A Green4Sea Ship Design Award winner in 2024, Seaspan Corporation’s 15,000-teu ammonia-fuelled containership concept is the fruit of an intense collaboration between the owner, Foreship, the Mærsk Mc-Kinney Møller Center for Zero Carbon Shipping and class society ABS.

Approved in Principle by ABS, the forward-looking concept has been optimised for Asia-Europe and Transpacific trading routes, demonstrating how Foreship’s extensive design study focused on servicing the specifics of owner objectives on decarbonization. The project was also connected to the Singapore Ammonia Bunkering Feasibility Study (SABRE) consortium.

Despite its toxicity and stringent handling requirements, ammonia is rapidly finding a position as a practical future marine fuel, not least because OEMs have pushed ahead with developing dual-fuel engines capable of burning the carbon-free substance. Engine makers are now predicting commercial availability for DF engines running on ammonia as soon as 2027.

While future scenarios on the availability, pricing and variable quality of alternative marine fuels are unclear, owners seek to move forward based on known information in the case of a fuel which burns without causing carbon emissions.

The Seaspan concept envisages a ship with a range of 12000 nm and an operating speed of 15 knots, equipped with a dual fuel engine that can run on either ammonia or LSFO to maintain maximum flexibility.

The Foreship study was maker agnostic, with both the MAN 7G90ME-C10.5 and WinGD 8X92DF-2.0 engines considered suitable. Instead, its primary focus was on restricting toxic and hazardous areas to minimize the potential risks that might affect the safety of the ship, persons on board, and equipment. Specifying safe and suitable ammonia fuel supply, storage, and bunkering arrangements were considered to be prerequisites.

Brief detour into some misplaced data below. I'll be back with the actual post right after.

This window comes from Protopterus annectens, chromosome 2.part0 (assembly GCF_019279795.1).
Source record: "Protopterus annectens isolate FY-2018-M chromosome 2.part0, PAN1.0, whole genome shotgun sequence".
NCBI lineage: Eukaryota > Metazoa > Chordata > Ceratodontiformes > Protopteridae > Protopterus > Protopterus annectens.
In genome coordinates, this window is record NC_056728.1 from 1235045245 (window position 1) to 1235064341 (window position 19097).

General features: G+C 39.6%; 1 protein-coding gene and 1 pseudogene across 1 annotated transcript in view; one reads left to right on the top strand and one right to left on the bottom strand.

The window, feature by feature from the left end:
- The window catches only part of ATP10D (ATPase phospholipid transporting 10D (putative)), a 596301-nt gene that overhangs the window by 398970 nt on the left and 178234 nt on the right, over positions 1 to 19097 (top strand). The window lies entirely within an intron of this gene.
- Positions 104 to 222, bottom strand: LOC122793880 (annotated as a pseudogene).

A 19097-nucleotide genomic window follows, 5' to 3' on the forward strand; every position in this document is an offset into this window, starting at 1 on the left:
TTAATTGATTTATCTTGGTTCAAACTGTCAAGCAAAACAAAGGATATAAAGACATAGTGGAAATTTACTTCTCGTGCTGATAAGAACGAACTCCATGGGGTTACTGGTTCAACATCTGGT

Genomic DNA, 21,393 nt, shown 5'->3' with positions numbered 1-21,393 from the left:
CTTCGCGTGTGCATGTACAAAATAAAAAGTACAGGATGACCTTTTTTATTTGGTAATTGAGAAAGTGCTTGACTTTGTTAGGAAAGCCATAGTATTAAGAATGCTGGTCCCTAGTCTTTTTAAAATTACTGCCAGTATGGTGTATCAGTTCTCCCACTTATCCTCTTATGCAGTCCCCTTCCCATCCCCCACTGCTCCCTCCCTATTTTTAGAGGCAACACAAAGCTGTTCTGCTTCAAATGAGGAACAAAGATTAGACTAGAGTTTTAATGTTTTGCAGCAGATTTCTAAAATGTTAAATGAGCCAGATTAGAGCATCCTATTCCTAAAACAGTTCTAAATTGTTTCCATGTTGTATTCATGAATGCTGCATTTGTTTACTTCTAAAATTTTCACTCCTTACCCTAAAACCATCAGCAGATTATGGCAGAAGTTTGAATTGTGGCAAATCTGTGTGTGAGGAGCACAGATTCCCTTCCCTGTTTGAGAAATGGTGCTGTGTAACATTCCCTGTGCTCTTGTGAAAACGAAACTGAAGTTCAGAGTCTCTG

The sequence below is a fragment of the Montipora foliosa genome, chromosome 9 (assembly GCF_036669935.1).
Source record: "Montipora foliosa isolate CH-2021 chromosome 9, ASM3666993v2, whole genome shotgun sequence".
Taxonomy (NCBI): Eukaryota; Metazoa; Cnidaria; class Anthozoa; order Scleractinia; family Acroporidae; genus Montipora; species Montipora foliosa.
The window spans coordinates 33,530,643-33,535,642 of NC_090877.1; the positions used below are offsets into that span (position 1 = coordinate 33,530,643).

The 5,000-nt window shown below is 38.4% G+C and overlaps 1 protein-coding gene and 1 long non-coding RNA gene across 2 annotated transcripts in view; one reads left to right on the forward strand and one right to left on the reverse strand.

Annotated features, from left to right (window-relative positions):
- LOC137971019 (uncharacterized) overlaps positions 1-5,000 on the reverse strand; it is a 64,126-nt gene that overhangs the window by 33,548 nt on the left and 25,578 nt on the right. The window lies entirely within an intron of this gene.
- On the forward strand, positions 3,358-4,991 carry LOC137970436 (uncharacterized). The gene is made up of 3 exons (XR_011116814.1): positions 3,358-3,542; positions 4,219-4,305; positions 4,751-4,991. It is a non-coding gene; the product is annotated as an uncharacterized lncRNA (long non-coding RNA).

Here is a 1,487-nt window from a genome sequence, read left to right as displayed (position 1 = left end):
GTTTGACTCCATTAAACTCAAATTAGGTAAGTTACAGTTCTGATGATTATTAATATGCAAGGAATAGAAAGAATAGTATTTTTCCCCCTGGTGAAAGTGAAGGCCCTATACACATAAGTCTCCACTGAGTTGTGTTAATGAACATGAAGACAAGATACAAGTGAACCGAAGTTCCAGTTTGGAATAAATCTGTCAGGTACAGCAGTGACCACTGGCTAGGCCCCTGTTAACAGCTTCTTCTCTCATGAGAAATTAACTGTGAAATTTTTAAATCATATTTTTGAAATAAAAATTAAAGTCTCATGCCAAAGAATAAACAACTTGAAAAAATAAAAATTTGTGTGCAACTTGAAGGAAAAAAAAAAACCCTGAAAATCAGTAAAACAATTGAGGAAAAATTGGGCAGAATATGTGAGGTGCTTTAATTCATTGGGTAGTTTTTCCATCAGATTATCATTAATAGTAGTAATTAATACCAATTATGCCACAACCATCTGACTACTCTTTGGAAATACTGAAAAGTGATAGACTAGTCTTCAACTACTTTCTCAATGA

Central among the design challenges was the fact that it typically takes more than three times the net volume of ammonia compared to fuel oil for a ship to cover the same distance.

For the 350 m-long vessel envisaged, Foreship determined that an ammonia storage tank of 11,500 cu m would be required to cover the 12,000NM range. To avoid losing container slots, the design solution involved locating the ammonia storage tank entirely under the forward accommodation bay.

The extra capacity needed for ammonia fuel storage has an impact on the ship’s stability and longitudinal strength compared to conventional designs, but Foreship established that the concept complies with intact and damage stability criteria up to a maximum draught of 17m.

Other technical issues relate to Boil Off Gas (BOG) caused by inevitable heat penetration during operation from the IMO Type B Tank specified in the design; the management of this phenomenon is critical.

Foreship notes that ammonia BOG management techniques and technologies are under development, with several already commercially available for maritime use, including reliquification plants. Others are based on existing maritime concepts that need to be further adapted, including gas combustion units (GCU), catalysts, and water catchers/chemical absorbers.

Exact emission levels generated from the combustion of ammonia in this application require further study, and Foreship cautions that attention needs to be paid to the potential presence of ammonia slip, N2O or NOx emissions. However, a preliminary assessment of the ammonia dual-fuel design concludes that its CII rating for all operating scenarios and ship speeds would be A: the highest possible.


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